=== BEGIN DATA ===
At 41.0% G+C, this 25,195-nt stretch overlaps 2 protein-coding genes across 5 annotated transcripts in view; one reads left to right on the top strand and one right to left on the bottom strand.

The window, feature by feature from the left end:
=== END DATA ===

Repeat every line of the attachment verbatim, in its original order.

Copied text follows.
At 41.0% G+C, this 25,195-nt stretch overlaps 2 protein-coding genes across 5 annotated transcripts in view; one reads left to right on the top strand and one right to left on the bottom strand.

The window, feature by feature from the left end: